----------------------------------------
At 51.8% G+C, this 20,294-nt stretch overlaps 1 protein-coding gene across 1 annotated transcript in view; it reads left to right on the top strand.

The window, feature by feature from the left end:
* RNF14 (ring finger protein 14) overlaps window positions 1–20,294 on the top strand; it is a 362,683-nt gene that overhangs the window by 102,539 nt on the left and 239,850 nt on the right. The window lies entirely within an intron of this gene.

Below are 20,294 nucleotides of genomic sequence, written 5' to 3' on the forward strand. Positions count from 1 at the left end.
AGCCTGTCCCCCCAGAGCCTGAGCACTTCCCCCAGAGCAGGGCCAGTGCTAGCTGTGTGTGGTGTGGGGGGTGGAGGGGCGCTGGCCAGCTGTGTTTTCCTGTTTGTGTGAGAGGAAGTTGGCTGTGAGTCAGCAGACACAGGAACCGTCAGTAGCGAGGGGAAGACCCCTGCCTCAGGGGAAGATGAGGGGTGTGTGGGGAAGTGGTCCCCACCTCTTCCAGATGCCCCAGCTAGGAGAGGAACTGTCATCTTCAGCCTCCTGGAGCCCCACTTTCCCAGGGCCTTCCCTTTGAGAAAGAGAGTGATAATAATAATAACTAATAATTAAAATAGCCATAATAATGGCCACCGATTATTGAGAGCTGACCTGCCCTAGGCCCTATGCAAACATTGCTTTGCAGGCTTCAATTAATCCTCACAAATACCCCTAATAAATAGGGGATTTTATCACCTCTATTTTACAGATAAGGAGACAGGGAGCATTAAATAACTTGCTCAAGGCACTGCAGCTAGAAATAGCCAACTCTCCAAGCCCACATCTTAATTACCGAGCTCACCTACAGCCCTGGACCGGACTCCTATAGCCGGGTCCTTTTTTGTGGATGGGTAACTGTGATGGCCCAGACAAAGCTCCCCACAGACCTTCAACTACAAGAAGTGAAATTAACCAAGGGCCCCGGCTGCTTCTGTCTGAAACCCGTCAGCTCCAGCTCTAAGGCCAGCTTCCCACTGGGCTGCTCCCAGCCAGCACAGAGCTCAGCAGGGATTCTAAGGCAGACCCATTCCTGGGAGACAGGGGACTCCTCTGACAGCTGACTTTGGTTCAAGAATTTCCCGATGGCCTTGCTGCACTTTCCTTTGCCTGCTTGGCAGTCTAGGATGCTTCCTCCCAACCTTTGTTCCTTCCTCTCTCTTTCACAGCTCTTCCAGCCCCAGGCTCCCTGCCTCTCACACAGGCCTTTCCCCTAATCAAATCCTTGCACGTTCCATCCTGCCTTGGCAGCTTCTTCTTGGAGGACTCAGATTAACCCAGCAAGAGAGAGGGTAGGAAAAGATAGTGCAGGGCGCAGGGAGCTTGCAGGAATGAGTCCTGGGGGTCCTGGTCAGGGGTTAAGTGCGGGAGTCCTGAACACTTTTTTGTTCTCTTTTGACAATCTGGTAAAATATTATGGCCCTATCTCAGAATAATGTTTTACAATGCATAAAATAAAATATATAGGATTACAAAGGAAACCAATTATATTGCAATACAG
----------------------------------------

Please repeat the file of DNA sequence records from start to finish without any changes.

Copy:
At 51.8% G+C, this 20,294-nt stretch overlaps 1 protein-coding gene across 1 annotated transcript in view; it reads left to right on the top strand.

The window, feature by feature from the left end:
* RNF14 (ring finger protein 14) overlaps window positions 1–20,294 on the top strand; it is a 362,683-nt gene that overhangs the window by 102,539 nt on the left and 239,850 nt on the right. The window lies entirely within an intron of this gene.

Below are 20,294 nucleotides of genomic sequence, written 5' to 3' on the forward strand. Positions count from 1 at the left end.
AGCCTGTCCCCCCAGAGCCTGAGCACTTCCCCCAGAGCAGGGCCAGTGCTAGCTGTGTGTGGTGTGGGGGGTGGAGGGGCGCTGGCCAGCTGTGTTTTCCTGTTTGTGTGAGAGGAAGTTGGCTGTGAGTCAGCAGACACAGGAACCGTCAGTAGCGAGGGGAAGACCCCTGCCTCAGGGGAAGATGAGGGGTGTGTGGGGAAGTGGTCCCCACCTCTTCCAGATGCCCCAGCTAGGAGAGGAACTGTCATCTTCAGCCTCCTGGAGCCCCACTTTCCCAGGGCCTTCCCTTTGAGAAAGAGAGTGATAATAATAATAACTAATAATTAAAATAGCCATAATAATGGCCACCGATTATTGAGAGCTGACCTGCCCTAGGCCCTATGCAAACATTGCTTTGCAGGCTTCAATTAATCCTCACAAATACCCCTAATAAATAGGGGATTTTATCACCTCTATTTTACAGATAAGGAGACAGGGAGCATTAAATAACTTGCTCAAGGCACTGCAGCTAGAAATAGCCAACTCTCCAAGCCCACATCTTAATTACCGAGCTCACCTACAGCCCTGGACCGGACTCCTATAGCCGGGTCCTTTTTTGTGGATGGGTAACTGTGATGGCCCAGACAAAGCTCCCCACAGACCTTCAACTACAAGAAGTGAAATTAACCAAGGGCCCCGGCTGCTTCTGTCTGAAACCCGTCAGCTCCAGCTCTAAGGCCAGCTTCCCACTGGGCTGCTCCCAGCCAGCACAGAGCTCAGCAGGGATTCTAAGGCAGACCCATTCCTGGGAGACAGGGGACTCCTCTGACAGCTGACTTTGGTTCAAGAATTTCCCGATGGCCTTGCTGCACTTTCCTTTGCCTGCTTGGCAGTCTAGGATGCTTCCTCCCAACCTTTGTTCCTTCCTCTCTCTTTCACAGCTCTTCCAGCCCCAGGCTCCCTGCCTCTCACACAGGCCTTTCCCCTAATCAAATCCTTGCACGTTCCATCCTGCCTTGGCAGCTTCTTCTTGGAGGACTCAGATTAACCCAGCAAGAGAGAGGGTAGGAAAAGATAGTGCAGGGCGCAGGGAGCTTGCAGGAATGAGTCCTGGGGGTCCTGGTCAGGGGTTAAGTGCGGGAGTCCTGAACACTTTTTTGTTCTCTTTTGACAATCTGGTAAAATATTATGGCCCTATCTCAGAATAATGTTTTACAATGCATAAAATAAAATATATAGGATTACAAAGGAAACCAATTATATTGCAATACAG